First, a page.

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Measures of Variability
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  1. Measures of Variability • In addition to knowing where the center of the distribution is, it is often helpful to know the degree to which individual values cluster around the center. • This is known as variability.

  2. Range • There are various measures of variability, the most straightforward being the range of the sample: Highest value minus lowest value • While range provides a good first pass at variance, it is not the best measure because of its sensitivity to extreme scores

  3. While range provides a good first pass at variance, it is not the best measure because: • It is calculated from only 2 points of data • Those two values are the most extreme in the sample (obviously sensitive to outliers) • Can change dramatically from sample to sample

  4. Interquartile Range • Range based on percentiles. Data can be ordered and then, much like we did for the median as the 50th percentile also known as the second quartile or Q2, we now look for numbers corresponding to the 25th and 75th percentile (Q1 and Q3). Q3- Q1 gives us the interquartile range. • Note that by only concerning oneself this middle 50% of scores, extreme scores will not affect this measure of variability. On the other hand, we also lose half our data in its calculation.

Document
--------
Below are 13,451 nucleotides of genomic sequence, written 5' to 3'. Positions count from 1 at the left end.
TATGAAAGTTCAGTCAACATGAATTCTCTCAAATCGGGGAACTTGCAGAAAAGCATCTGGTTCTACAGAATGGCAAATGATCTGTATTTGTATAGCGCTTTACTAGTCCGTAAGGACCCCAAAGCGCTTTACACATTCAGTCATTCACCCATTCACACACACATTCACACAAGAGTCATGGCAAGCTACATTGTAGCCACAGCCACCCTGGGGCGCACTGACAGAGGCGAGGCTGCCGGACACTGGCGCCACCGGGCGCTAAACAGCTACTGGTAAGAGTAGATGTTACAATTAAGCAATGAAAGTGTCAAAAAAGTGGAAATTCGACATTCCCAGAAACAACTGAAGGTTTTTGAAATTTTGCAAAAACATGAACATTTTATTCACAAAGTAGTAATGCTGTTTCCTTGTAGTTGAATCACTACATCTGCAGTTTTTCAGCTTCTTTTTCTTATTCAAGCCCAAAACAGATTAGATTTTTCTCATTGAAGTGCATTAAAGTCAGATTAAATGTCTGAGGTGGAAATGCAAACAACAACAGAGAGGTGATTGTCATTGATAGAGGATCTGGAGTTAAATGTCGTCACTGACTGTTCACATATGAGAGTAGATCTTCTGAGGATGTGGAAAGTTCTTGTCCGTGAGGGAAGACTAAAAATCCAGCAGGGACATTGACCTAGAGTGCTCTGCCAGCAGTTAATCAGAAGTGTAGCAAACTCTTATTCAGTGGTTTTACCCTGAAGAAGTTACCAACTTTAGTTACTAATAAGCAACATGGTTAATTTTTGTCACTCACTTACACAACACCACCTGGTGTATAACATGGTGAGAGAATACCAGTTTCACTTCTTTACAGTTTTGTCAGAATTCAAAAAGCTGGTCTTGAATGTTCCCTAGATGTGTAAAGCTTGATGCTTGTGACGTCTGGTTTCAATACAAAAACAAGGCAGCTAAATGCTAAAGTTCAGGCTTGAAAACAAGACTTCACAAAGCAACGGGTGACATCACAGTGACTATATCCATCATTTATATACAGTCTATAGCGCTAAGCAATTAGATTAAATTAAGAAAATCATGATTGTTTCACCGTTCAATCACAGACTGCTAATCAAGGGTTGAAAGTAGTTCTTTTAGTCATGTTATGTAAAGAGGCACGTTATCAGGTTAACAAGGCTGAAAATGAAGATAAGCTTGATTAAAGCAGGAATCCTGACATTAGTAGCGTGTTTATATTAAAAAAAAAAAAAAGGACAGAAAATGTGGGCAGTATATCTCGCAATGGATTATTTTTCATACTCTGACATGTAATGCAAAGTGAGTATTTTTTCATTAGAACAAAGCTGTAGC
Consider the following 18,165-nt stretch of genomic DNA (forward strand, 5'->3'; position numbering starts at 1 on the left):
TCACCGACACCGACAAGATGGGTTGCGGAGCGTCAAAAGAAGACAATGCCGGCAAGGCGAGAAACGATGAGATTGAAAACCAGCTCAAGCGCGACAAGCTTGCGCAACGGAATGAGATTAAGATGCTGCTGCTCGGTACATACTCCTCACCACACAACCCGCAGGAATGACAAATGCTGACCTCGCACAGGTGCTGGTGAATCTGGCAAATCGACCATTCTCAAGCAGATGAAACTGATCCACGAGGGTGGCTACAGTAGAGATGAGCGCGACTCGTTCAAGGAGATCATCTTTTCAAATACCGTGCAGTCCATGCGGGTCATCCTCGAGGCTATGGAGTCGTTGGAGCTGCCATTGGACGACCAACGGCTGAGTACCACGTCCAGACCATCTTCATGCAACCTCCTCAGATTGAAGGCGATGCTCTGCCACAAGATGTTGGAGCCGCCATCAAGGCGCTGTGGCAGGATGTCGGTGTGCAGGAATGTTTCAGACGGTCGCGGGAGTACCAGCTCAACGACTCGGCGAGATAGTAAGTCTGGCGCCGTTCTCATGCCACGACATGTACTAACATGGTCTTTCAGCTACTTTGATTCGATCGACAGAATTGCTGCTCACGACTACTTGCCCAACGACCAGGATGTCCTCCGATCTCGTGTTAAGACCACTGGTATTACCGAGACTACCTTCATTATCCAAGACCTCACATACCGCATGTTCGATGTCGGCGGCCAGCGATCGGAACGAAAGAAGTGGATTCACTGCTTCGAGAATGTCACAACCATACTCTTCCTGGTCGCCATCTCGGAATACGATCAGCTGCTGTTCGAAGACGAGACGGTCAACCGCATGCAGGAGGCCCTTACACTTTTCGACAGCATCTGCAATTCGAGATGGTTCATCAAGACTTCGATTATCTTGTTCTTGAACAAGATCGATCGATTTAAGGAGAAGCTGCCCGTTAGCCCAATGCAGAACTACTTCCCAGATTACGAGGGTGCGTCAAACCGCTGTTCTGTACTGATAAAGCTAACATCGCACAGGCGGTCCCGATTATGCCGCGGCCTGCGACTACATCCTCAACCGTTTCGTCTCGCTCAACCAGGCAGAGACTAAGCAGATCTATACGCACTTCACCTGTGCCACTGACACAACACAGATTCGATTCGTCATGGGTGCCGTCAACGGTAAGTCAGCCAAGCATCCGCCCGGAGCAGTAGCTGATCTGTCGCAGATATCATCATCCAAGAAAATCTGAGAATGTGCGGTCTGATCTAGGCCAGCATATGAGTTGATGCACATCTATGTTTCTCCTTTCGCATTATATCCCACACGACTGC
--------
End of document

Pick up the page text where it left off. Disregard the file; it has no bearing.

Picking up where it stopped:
5. IQR and SIQR • The semi-interquartile range is simply half the IQR • Represents the average spread of those scores falling in the quartile above and below the median • If we had a scale whose median was 20 and SIQR of 5, we can say that the typical deviation of scores about the median does not extend more than 5 points above or below. • However: what if our data is skewed?

  6. IQR: Graphical Representation • Box and whisker plots (Tukey) are graphical representations of IQR • “Hinges” mark the interquartile range • “Whiskers” encompassing 99% of the data • Any outliers designated in some fashion

  7. The Average Deviation • Another approach to estimating variance is to directly measure the degree to which individual data points differ from the mean and then average those deviations. • That is:

  8. The Average Deviation (cont.) • However, if we try to do this with real data, the result will always be zero: Example: (2,3,3,4,4,6,6,12)

  9. Average Deviation • One way to get around the problem with the average deviation is to use the absolute value of the differences, instead of the differences themselves. • The absolute value of some number is just the number without any sign: For Example: |-3| = 3

  10. Average Deviation • Thus, we could re-write and solve our average deviation question as follows: • The data set in question has a mean of 5 and a mean absolute deviation of 2.25.

  11. The Variance • Although the MAD is an acceptable measure of variability, the most commonly used measure is variance (denoted s2 for a sample and 2 for a population) and its square root termed the standard deviation (denoted s for a sample and  for a population).